The European Court of Human Rights has held that a refusal to grant a journalist access to an asylum seeker reception centre in Hungary violated his right to freedom of expression. In its decision, Szurovecz v Hungary, the court emphasised that newsgathering, including first-hand observation, is an essential part of press freedom. Media Defence intervened in the case, along with a coalition of NGOs.
In September 2015, Hungarian journalist Illes Szurovecz requested access to the Debrecen Reception Centre. The centre had become a major housing centre for asylum seekers entering Hungary although serious concerns had been raised about their treatment. Szurovecz sought permission to enter the centre in order to interview asylum seekers and take photographs. Hungarian authorities rejected his request, citing concerns for the privacy and security of the asylum seekers living there. Szurovecz appealed that decision, without success, and subsequently took his case to the Strasbourg court.
MLDI was part of a coalition of international organisations that intervened in the case. The intervention emphasised that newsgathering, including physical access to the places where important events are developing, is an essential component of investigative reporting.
Consistent with this position, the court noted that journalistic access to physical locations is often critical to the newsgathering process, particularly where the state is exercising control over these locations. It emphasised that the media, when acting as a ‘watchdog’, can, through its physical presence at a particular location, hold authorities to account for their conduct. In the context of this case, it found that the authorities had failed to properly consider the journalistic purpose in conducting first-hand research through interviews and photography; that is, to investigate the conditions under which the asylum seekers lived, and their treatment. The judgment indicates that the court will scrutinise carefully any restrictions on the media’s access to locations, particularly where there is clear public interest involved.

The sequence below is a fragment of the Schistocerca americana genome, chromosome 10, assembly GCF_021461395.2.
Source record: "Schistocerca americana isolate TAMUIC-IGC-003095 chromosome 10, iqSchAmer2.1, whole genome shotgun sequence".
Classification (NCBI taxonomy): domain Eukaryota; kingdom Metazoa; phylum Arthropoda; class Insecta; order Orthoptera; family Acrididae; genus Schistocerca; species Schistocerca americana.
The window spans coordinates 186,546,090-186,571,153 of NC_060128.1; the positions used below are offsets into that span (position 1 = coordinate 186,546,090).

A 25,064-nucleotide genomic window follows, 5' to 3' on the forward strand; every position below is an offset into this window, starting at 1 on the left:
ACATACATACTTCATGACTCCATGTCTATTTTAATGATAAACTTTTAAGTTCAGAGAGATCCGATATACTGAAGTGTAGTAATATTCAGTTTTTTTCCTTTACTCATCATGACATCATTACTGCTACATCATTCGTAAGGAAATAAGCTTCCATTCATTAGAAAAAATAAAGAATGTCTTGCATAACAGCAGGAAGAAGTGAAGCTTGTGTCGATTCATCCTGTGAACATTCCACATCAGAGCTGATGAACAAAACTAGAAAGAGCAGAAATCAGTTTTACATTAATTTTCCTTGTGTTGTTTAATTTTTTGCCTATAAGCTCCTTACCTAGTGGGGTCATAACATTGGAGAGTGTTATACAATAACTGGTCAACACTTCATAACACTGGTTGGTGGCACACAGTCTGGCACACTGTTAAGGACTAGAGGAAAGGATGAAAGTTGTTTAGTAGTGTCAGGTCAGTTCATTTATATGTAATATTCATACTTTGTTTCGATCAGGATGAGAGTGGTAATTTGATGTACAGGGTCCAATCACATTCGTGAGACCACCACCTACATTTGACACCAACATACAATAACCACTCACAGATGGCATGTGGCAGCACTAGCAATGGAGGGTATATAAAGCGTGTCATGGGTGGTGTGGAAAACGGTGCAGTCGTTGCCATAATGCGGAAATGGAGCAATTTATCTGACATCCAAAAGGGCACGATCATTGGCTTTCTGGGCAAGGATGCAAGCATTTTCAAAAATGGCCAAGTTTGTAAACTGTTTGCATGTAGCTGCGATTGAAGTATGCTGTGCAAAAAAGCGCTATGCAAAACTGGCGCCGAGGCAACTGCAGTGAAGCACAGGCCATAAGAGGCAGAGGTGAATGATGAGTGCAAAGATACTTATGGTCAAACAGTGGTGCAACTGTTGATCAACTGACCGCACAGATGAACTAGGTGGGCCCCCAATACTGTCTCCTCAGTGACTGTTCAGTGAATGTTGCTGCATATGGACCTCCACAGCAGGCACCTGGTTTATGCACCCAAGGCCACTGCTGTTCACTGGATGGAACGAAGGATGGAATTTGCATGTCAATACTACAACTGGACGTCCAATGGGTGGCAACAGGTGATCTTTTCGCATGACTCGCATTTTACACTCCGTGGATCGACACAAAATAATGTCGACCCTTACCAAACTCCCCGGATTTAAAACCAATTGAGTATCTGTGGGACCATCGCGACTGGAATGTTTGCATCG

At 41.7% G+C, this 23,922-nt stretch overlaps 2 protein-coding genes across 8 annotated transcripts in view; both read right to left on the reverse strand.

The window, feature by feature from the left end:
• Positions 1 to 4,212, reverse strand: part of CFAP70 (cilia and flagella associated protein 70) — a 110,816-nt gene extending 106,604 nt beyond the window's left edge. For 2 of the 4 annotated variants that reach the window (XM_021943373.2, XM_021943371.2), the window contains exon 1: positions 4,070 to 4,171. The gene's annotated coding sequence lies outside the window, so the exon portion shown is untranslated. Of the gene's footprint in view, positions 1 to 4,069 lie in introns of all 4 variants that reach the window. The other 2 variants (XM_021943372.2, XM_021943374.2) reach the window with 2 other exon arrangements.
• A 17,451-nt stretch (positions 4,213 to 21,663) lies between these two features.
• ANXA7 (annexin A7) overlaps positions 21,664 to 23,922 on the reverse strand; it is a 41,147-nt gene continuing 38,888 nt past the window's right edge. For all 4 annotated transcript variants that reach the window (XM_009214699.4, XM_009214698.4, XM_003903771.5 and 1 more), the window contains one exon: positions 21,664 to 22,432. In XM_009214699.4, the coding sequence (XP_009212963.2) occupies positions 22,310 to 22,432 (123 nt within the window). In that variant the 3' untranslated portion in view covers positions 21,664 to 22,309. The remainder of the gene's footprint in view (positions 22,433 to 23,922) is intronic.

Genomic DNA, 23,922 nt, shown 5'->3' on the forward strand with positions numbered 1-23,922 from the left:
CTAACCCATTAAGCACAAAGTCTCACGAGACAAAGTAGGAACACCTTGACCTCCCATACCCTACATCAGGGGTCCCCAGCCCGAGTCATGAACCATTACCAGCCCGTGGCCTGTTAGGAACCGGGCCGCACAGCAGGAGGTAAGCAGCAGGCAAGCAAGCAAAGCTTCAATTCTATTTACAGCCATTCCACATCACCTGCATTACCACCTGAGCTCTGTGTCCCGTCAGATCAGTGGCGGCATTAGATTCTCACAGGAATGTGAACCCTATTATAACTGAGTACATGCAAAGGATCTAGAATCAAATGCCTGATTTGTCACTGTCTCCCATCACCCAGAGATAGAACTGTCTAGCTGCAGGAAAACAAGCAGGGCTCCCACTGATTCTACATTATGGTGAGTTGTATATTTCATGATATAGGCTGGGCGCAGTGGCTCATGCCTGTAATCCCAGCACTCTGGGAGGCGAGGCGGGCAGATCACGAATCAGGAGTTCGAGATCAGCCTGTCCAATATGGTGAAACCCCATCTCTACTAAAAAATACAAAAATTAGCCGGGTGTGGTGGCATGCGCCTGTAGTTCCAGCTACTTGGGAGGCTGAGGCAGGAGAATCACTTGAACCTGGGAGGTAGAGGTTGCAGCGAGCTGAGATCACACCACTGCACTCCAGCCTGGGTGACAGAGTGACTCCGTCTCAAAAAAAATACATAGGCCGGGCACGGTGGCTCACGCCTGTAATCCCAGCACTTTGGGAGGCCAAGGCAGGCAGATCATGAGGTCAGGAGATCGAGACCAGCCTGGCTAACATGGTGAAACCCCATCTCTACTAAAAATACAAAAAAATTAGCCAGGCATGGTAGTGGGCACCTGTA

Journalists in Hungary still complain that they are denied access to places where asylum seekers are detained. These places remain heavily guarded, and although reports of dire living conditions are widespread journalists are still unable to properly investigate the conditions at these places of detention, and the treatment of those living there. The court’s judgment is therefore timely. Incidents like this, where matters of public interest are taking place in state controlled locations, happen every day throughout Europe. The court’s decision affirms that restrictions on journalistic access to those locations should be subject to strict scrutiny.
Media Defence intervened in the case along with Index on Censorship, Reporters Committee for Freedom of the Press, European Publishers Council, PEN International, Hungarian Helsinki Committee, the Dutch Association of Journalists and the European Centre for Press and Media Freedom
With thanks to Stibbe for its assistance with the intervention.
See the Court’s Judgment: http://hudoc.echr.coe.int/eng?i=001-196418
For more information contact Pádraig Hughes, Legal Director: Padraig.firstname.lastname@example.org
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